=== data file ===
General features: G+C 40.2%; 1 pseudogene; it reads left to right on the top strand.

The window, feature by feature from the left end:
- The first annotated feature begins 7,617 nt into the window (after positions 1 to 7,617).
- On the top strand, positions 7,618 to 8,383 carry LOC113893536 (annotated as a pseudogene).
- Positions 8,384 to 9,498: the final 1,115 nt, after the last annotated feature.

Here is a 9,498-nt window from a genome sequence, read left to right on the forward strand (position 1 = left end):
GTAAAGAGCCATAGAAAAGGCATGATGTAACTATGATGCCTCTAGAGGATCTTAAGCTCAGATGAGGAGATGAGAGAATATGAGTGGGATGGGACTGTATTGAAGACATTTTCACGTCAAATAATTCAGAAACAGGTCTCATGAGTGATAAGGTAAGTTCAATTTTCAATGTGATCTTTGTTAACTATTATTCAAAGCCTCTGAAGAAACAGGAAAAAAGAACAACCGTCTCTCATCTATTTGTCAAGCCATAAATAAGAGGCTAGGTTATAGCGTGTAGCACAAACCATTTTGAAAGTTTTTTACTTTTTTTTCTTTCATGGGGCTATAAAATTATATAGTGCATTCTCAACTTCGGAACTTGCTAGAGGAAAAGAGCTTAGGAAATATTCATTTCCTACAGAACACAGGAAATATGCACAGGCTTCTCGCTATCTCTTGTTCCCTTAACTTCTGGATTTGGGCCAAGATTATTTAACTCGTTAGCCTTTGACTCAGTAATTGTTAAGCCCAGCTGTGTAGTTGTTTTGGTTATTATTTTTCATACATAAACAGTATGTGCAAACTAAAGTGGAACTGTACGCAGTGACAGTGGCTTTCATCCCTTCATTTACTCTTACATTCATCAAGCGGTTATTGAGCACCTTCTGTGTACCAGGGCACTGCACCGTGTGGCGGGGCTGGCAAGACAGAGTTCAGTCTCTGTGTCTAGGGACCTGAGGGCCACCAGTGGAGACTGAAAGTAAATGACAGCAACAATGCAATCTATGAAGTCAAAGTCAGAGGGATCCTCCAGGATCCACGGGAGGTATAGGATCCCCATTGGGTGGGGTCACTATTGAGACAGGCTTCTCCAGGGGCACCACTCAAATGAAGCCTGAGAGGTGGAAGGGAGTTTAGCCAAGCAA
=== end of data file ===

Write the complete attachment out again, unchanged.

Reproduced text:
General features: G+C 40.2%; 1 pseudogene; it reads left to right on the top strand.

The window, feature by feature from the left end:
- The first annotated feature begins 7,617 nt into the window (after positions 1 to 7,617).
- On the top strand, positions 7,618 to 8,383 carry LOC113893536 (annotated as a pseudogene).
- Positions 8,384 to 9,498: the final 1,115 nt, after the last annotated feature.

Here is a 9,498-nt window from a genome sequence, read left to right on the forward strand (position 1 = left end):
GTAAAGAGCCATAGAAAAGGCATGATGTAACTATGATGCCTCTAGAGGATCTTAAGCTCAGATGAGGAGATGAGAGAATATGAGTGGGATGGGACTGTATTGAAGACATTTTCACGTCAAATAATTCAGAAACAGGTCTCATGAGTGATAAGGTAAGTTCAATTTTCAATGTGATCTTTGTTAACTATTATTCAAAGCCTCTGAAGAAACAGGAAAAAAGAACAACCGTCTCTCATCTATTTGTCAAGCCATAAATAAGAGGCTAGGTTATAGCGTGTAGCACAAACCATTTTGAAAGTTTTTTACTTTTTTTTCTTTCATGGGGCTATAAAATTATATAGTGCATTCTCAACTTCGGAACTTGCTAGAGGAAAAGAGCTTAGGAAATATTCATTTCCTACAGAACACAGGAAATATGCACAGGCTTCTCGCTATCTCTTGTTCCCTTAACTTCTGGATTTGGGCCAAGATTATTTAACTCGTTAGCCTTTGACTCAGTAATTGTTAAGCCCAGCTGTGTAGTTGTTTTGGTTATTATTTTTCATACATAAACAGTATGTGCAAACTAAAGTGGAACTGTACGCAGTGACAGTGGCTTTCATCCCTTCATTTACTCTTACATTCATCAAGCGGTTATTGAGCACCTTCTGTGTACCAGGGCACTGCACCGTGTGGCGGGGCTGGCAAGACAGAGTTCAGTCTCTGTGTCTAGGGACCTGAGGGCCACCAGTGGAGACTGAAAGTAAATGACAGCAACAATGCAATCTATGAAGTCAAAGTCAGAGGGATCCTCCAGGATCCACGGGAGGTATAGGATCCCCATTGGGTGGGGTCACTATTGAGACAGGCTTCTCCAGGGGCACCACTCAAATGAAGCCTGAGAGGTGGAAGGGAGTTTAGCCAAGCAA